Album Review: The Libertines – All Quiet On The Eastern Esplanade

[EMI; 2024]

So, what became of the likely lads? That’s a good question. We all thought we’d got it made, that the dream would never end. Clubs packed, the beer cheap. We looked good with our long hair falling in front of our eyes, in skinny jeans and uniform. A bunch suburban kids reimagining 1978.

It went too smooth to last – the bands, the sex, the drugs, everything at some point started to suck the life out of you, either ’cause it went to shit or due to our teenage wildlife. But for a brief moment, it felt like the world had changed, and we ran it. I guess that’s what each generation thinks. In hindsight, it’s all too easy to see the cracks in things, the rip in the walls through which the flies came in.

Pete Doherty and Carl Barât at one point were heralded as prophets of a new age – two marauders who projected the sole cool Britannia counterpart to the tsunami of The Strokes, The White Stripes, the other bands who did or didn’t start with ‘The’ that tore down the last remnants of ‘alternative rock’ as it slowly died. Where those American bands looked at CBGB and the late 60s for influence, The Libertines constructed their own origin myth.

The story goes something like this: Doherty and Barât were two former callboys, with an insane amount of homoerotic chemistry and jealousy among them, who invented songs about their projected romantic empire Albion, infected with the genius of Keats and Yates and Wilde, and like no one else – or so would the MySpace shippers try to convince you, as they spun their ‘did they or will they?’ fanfiction of the two. God knows what’s real and what’s manufactured – both Carl and Pete are clever enough to convince not just their fans, but each other of their mythos. By the time things really kicked off, when the band met with Bernard Butler to have him record their songs, it was already over: Doherty showed up to the studio with plastic bags of booze. It started a whirlwind that couldn’t be stopped…

Butler broke down and Mick Jones took over. He produced the group, which previously projected a cross of The Smiths with The Kinks, to make them sound like The Clash during Combat Rock. The Libertines’ debut album Up the Bracket was a rousing, fiery album that frequently stumbled over itself. Doherty couldn’t play guitar, but he was able to infuse every line he drunkenly blurted out with the urgency of someone sentenced to die. Barât countered with his natural vanity, a blasé bohemian who dreamed of aristocracy – two natural contrasts, in turn complementing and antagonising each other.

Eventually, the tension became too much, as concert after concert was cancelled minutes before stage time. Pete succumbed to the beckoning of crack and heroin and was kicked out of the band, burgled Carl’s home, was arrested briefly. The ensuing press circus elevated the group from a cult phenomenon that barely factored into year end lists into the hyper-fixation of a generation. Indie sleaze before there were hashtags! Things smoothed over briefly, long enough for a second, self-titled record to manifest, which was even more forlorn, ramshackle and amateurish – its success has become more a document of contemporary narrative than inherent quality. By the time it was out, so was Doherty from the band, again, this time for good, as hundreds of ‘kids’ impersonated the duo’s cover-posture for their MySpaces, hand-drawn tattoos and all.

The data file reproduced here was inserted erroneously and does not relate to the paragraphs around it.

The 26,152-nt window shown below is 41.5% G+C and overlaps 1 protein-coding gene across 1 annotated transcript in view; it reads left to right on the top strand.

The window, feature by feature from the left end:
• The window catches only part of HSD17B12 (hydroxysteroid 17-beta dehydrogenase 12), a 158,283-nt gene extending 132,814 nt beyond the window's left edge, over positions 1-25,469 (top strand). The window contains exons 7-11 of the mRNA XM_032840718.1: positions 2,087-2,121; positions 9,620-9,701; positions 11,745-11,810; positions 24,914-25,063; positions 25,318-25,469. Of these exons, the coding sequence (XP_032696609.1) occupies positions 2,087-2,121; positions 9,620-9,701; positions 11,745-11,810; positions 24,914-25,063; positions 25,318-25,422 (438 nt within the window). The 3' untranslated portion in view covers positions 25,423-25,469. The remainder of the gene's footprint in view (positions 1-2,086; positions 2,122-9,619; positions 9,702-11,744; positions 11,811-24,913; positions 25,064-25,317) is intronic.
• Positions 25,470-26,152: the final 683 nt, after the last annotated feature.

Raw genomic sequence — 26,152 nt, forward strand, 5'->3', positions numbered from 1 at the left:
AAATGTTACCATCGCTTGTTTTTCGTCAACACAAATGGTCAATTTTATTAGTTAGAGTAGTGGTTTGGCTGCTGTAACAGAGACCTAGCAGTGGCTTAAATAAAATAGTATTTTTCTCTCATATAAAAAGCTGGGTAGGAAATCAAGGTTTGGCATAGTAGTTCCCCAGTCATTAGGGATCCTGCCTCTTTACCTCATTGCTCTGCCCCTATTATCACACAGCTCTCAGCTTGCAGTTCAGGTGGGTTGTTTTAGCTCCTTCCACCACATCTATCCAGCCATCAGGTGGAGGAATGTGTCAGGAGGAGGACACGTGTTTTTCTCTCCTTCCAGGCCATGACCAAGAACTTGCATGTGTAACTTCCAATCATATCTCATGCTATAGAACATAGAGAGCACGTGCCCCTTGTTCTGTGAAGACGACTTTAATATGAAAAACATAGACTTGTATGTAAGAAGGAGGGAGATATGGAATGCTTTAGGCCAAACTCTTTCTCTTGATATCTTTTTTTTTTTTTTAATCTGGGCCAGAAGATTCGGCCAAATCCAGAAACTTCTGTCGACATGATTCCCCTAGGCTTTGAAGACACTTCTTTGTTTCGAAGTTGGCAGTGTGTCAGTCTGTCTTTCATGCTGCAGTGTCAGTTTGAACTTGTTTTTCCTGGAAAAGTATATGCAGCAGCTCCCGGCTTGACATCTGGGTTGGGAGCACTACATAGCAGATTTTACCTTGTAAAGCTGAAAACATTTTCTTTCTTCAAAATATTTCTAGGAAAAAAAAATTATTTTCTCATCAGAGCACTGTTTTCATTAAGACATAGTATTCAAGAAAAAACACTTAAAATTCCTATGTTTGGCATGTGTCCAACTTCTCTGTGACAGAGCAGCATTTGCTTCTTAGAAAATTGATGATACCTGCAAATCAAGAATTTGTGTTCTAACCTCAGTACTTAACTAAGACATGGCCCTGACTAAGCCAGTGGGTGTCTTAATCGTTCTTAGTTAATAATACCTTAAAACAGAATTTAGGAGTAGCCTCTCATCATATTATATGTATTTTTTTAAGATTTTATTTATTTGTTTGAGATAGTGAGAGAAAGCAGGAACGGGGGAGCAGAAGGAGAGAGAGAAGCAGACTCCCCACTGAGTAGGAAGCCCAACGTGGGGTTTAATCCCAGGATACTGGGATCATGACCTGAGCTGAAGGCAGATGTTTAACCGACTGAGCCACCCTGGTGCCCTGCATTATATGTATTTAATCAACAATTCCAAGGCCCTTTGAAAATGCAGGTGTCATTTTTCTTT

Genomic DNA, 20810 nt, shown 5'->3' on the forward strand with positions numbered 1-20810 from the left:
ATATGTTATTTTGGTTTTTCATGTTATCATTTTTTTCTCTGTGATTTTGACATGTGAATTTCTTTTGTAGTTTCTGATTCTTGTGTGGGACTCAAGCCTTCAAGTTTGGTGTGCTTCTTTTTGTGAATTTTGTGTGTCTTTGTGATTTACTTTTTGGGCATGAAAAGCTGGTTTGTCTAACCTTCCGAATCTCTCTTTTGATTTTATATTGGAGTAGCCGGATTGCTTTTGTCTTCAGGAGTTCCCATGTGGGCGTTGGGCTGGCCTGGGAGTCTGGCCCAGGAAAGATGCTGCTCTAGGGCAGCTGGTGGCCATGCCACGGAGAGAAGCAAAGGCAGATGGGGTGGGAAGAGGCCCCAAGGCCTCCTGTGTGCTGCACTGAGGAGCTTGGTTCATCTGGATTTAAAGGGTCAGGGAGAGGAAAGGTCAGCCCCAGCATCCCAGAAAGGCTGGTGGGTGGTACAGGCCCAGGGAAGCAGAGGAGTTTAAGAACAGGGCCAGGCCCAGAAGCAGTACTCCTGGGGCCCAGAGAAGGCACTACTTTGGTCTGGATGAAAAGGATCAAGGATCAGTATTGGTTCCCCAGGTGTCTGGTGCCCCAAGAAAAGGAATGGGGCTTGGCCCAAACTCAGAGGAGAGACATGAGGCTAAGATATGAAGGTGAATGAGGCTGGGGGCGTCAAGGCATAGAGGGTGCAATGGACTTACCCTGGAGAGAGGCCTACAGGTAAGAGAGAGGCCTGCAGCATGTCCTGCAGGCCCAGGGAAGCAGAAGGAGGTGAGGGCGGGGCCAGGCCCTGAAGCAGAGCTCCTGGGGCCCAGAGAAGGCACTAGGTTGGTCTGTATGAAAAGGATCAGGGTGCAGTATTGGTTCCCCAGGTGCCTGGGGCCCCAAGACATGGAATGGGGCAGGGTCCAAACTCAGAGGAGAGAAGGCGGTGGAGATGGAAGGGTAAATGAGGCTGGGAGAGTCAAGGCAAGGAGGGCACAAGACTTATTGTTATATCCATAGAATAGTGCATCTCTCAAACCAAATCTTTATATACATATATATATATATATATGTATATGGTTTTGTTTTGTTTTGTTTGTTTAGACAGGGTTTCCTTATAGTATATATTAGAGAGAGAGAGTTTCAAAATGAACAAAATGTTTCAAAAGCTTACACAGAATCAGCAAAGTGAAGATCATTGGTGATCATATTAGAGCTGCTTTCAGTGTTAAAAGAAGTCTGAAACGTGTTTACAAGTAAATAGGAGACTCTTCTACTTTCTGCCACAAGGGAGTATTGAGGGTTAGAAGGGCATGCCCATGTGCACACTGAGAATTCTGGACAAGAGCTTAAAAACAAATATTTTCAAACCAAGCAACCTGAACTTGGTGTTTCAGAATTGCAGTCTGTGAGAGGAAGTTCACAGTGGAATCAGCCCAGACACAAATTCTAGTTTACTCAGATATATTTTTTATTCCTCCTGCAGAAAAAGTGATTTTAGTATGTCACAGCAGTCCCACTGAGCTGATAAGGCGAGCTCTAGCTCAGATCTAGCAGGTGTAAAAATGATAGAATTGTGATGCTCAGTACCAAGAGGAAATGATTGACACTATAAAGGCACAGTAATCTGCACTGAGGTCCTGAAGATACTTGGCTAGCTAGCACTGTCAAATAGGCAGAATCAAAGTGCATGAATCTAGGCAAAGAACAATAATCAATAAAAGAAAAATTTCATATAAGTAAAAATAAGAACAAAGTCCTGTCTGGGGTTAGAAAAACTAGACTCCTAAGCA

What came after is now hazy. Pete conceived Babyshambles, and took Mick Jones with him to record an auto-parody insult of an album, which of course sold fantastically, while Carl cleaned up his sound and started the Indie-supergroup Dirty Pretty Things, who were blatantly better. But by then, indie had become nothing more than a marketing term.

Doherty got better with each recording for a while, until the well ran dry, his magnetic energy only communicating during the occasional late-night performance, if he dared to show up. Barât settled in France and continued his role of l’age d’or gigolo. Why they finally got back together is anyone’s guess – maybe the bank account dried up, or maybe the two got nostalgic. Maybe Doherty cleaned up, or maybe they really do love each other as much as the slashfic writers imagined back when. There was a reunion record in 2015 and proper tours. Middle age had approached and taken any sense of wonder in… but things seemed stable enough. Families, sobriety, their own hotel and gin on top of it. You can’t let stories like this end like that.

All Quiet on the Eastern Esplanade comes 20 years after the band’s era defining self-titled second album – and with none of its hype. The record exists to fulfil contractual ideas of what The Libertines are, or could be, now: well kempt, branded, displayed, ready for consumption. The cover is a stilted photoshoot of clichés, contrasting the flash-drowned intimacy of the artwork that preceded it by two decades. The music is recorded in studio cabins, reduced to the best takes, one player at a time. The lyrics are political – excuse me, “political”; they comment on what’s happened in the nine years since the last release, Brexit and refugees and all that.

“Merry Old England” is about the latter, with Doherty complaining about the UK’s “chalk cliffs, once white, they’re greying in the sodium light, oh / My, my, my, my congrats on staying alive / Hope they don’t catch you tonight”. They’re moderately amusing reflections, with very little wit and a lot of heart. “I Have a Friend” is about the war in Ukraine, and reportedly followed Doherty’s proclamationNATO are going to step in any day, are we too old to enlist?” The lyrics are hardly as angry, and seem the product of a man who’s analyzing today’s youth through the pen of conservative thinktanks: “No, you don’t know you’re born, free speech and free porn / And the next thing you know you’re being led out at dawn […] And now your shadow’s a skull, and the skull is a hole / The hole is empty of course like all human discourse“.